Christian E Paletta, MD, FACS Clinical Professor of Surgery and Instructor of Surgery, Department of Surgery, Dartmouth-Hitchcock Medical Center, Geisel School of Medicine at Dartmouth; Clinical Professor of Surgery and Instructor in Surgery, Rwanda Human Resources for Health, Rwanda Ministry of Health and Clinton Health Access Initiative

Christian E Paletta, MD, FACS is a member of the following medical societies: American Society of Plastic Surgeons, Plastic Surgery Research Council, American Council of Academic Plastic Surgeons, American College of Surgeons, American Medical Association

Disclosure: Nothing to disclose.


B Sekhar Chandrasekhar, MD Associate Professor, Department of Surgery, Division of Plastic and Reconstructive Surgery, University of Southern California

B Sekhar Chandrasekhar, MD is a member of the following medical societies: American Association of Plastic Surgeons, American College of Surgeons, American Society for Reconstructive Microsurgery, and California Medical Association

Disclosure: Nothing to disclose.

Robert Rodrigues, MD Staff Physician, Department of Surgery, Division of Plastic Surgery, University of Michigan Health System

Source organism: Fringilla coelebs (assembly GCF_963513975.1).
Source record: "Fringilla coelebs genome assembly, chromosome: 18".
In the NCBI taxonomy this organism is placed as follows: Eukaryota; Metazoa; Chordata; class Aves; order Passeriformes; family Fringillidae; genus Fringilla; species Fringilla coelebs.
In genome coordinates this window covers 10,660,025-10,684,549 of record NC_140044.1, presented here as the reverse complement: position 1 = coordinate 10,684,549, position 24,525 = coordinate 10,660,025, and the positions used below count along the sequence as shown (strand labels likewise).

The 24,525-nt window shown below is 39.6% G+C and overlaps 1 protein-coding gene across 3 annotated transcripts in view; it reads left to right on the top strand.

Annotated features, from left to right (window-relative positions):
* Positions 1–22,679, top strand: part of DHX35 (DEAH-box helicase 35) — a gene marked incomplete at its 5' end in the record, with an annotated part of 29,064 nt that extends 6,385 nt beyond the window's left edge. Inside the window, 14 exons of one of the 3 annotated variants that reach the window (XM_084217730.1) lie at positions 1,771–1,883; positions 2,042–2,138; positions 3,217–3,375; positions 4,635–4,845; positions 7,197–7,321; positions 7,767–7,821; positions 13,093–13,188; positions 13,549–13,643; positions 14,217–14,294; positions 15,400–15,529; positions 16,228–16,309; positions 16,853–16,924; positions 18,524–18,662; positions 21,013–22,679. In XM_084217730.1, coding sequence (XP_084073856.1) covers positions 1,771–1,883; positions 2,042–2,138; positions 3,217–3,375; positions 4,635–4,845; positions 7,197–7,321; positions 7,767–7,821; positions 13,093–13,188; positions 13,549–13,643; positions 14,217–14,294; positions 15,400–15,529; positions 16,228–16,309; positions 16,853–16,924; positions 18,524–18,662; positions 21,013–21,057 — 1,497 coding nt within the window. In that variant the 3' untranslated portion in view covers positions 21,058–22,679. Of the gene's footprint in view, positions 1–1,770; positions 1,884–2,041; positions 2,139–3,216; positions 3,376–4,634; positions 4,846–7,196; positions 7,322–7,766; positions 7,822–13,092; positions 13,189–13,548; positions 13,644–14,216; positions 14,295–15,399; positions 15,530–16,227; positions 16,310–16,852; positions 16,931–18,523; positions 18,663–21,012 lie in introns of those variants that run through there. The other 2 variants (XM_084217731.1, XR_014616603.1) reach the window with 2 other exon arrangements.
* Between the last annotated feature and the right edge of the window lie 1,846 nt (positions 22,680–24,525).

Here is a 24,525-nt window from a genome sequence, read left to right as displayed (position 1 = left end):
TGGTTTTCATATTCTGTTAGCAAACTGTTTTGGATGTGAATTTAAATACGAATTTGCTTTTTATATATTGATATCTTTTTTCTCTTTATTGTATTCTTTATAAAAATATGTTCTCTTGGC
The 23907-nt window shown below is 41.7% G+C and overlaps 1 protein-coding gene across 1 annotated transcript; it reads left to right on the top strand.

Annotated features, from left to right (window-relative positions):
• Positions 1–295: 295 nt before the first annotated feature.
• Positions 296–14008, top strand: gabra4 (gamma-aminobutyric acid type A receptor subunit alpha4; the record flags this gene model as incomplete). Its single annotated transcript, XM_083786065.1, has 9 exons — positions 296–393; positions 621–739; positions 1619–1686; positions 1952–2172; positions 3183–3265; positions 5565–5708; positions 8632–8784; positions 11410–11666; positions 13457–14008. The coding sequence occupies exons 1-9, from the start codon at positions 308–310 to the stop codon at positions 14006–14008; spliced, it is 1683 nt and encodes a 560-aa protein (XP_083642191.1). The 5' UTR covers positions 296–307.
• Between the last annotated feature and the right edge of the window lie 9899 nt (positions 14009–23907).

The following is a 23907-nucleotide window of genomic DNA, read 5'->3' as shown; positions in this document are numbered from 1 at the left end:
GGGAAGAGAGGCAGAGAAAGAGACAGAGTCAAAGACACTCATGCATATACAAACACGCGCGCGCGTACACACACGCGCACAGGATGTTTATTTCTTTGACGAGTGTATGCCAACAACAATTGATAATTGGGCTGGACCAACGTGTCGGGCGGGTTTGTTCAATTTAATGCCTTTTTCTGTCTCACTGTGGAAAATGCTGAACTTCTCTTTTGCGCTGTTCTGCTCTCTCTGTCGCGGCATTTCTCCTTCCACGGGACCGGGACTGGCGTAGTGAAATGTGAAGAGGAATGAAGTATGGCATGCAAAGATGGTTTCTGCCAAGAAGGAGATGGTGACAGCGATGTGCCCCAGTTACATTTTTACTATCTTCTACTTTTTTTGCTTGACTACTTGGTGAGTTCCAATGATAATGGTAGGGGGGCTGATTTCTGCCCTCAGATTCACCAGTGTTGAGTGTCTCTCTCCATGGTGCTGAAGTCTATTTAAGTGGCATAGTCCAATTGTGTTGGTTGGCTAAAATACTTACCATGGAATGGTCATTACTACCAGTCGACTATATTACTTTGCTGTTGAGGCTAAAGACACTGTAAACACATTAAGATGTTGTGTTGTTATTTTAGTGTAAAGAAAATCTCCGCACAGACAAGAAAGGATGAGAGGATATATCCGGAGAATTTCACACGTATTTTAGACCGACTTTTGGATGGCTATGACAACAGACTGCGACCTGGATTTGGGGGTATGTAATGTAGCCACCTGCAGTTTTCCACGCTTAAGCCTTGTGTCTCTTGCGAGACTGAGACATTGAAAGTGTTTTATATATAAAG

Disclosure: Nothing to disclose.

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This photograph shows a complex degloving wound of the left knee.
With the skin retracted, open fracture and fixation hardware is evident in the wound.
The medial (top) and lateral (bottom) gastrocnemius muscles are elevated and ready for inset and wound coverage. Access to the muscles was through a midline posterior incision (the incision is not seen in this photograph, which is of the anterior leg).
The medial and lateral muscles are sutured to each other and inset over the wound.
The knee wound is healed.
This is an illustration of the adipofascial flap. The drawing shows the flap elevated and ready to be flipped on itself for inset over the wound of the knee.
This photograph shows a leg that cannot be salvaged, even with a standard below-the-knee amputation, because of the extent of damage to both the knee and calf. The foot, however, is in good shape and can be used for a filet of foot flap.
The foot has been isolated on the posterior tibial vessels and tibial nerve. The phalanges and metatarsal bone have all been removed. Of the tarsal bones, only the calcaneus is saved. The intervening tibia and fibula have been removed, as well.
The foot is now rotated 180 degrees and rigidly fixed to the remaining stump of the tibia.
As can be seen in this photograph, the end of the amputation stump now has the excellent and tough coverage of the sole of the foot and heel.
Mobility is preserved in the knee.
The good coverage allows for prosthesis fitting.
The salvage of the knee in this patient allows for greatly improved function over an above-the-knee amputation.
Large wound with extensive damage to the femur and tibia and exposed hardware.
Radiograph of the leg.
Latissimus dorsi muscle free flap is inset into the wound and covered with a split-thickness skin graft.
Healed wound of the knee.